Magazine article Public Management

Award for Programs for the Disadvantaged in Memory of Carolyn Keane

Magazine article Public Management

Award for Programs for the Disadvantaged in Memory of Carolyn Keane

Article excerpt

ICMA's Excellence Award for Programs for the Disadvantaged, established in memory of Carolyn Keane, recognizes a local government that has enhanced the quality of life for the disadvantaged, including homeless citizens and people with AIDS. This year, ICMA presents the award to the city of Manassas, Virginia, and to City Manager John G. Cartwright for creating a child-care partnership.

In the spring of 1992, the lifeline that holds many low-income families together and keeps them self-supporting was almost severed when state day-care allocations to the city of Manassas were slashed by 80 percent. With more than a third of its population under the age of 18, Manassas began providing day-care assistance to the working poor in 1988. As more and more single mothers joined the work force, however, the waiting list for subsidized day care continued to grow. Initially, day-care eligibility was determined on a sliding-fee scale, with participating families contributing a small co-payment based on family income. The program quickly became a tragic lottery, however, when monthly per-child day-care expenses in Northern Virginia rose to $400. As the program's ability to sustain the existing system decreased, child neglect complaints increased by nearly 40 percent.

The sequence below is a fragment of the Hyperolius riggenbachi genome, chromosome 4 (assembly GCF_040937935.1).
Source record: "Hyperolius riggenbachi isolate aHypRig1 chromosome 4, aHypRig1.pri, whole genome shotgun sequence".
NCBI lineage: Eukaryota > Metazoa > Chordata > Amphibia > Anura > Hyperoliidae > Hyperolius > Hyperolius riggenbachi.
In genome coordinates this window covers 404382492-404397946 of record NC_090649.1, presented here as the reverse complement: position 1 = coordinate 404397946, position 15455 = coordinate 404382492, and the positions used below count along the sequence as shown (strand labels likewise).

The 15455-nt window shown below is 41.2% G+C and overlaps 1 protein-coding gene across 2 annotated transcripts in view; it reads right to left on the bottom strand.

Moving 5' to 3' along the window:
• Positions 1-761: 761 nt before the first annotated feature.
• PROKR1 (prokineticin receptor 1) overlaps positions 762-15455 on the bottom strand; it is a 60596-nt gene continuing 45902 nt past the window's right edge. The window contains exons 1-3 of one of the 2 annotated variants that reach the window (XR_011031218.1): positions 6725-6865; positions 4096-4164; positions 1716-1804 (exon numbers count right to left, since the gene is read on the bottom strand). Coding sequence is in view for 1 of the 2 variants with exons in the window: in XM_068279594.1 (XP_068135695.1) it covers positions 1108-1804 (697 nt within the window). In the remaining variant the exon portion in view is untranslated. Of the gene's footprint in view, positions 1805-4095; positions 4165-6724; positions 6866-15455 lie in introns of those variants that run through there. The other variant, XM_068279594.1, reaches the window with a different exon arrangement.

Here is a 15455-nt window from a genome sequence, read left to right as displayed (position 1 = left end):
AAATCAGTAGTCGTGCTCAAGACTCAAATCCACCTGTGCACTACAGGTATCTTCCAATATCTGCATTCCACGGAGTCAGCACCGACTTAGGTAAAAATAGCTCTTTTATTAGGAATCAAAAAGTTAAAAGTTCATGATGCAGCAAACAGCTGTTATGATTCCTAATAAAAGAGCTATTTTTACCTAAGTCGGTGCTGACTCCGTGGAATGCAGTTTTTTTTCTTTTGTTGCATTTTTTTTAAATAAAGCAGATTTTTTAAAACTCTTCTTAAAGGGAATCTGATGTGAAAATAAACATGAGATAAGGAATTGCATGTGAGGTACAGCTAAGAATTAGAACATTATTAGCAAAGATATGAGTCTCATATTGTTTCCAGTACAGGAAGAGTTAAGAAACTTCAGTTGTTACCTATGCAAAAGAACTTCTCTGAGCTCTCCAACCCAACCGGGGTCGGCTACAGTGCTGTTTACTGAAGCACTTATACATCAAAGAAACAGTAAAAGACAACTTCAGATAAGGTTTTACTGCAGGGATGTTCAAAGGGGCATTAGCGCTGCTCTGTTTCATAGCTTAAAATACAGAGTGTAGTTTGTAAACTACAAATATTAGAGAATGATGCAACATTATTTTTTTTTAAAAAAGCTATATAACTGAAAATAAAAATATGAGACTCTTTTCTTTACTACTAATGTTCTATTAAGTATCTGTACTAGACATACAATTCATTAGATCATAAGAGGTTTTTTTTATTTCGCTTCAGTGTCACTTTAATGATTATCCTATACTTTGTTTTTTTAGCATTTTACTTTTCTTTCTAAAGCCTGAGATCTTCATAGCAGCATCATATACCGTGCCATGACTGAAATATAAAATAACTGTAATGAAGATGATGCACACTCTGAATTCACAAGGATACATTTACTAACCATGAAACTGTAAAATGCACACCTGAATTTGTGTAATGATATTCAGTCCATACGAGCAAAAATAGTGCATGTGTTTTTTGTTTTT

Staff of the city's social services department determined that parents receiving services paid only 15 percent toward their child-care costs while the city underwrote the remaining 85 percent. The staff also discovered huge disparities among co-payments, which were based on whether the child was being reared by a parent versus another relative and not on ability to pay. Finally, parents who had worked their way off welfare to become employed suddenly found they were no longer eligible to receive day-care assistance. Many were knocked off the ladder to success and became dependent on welfare again. …

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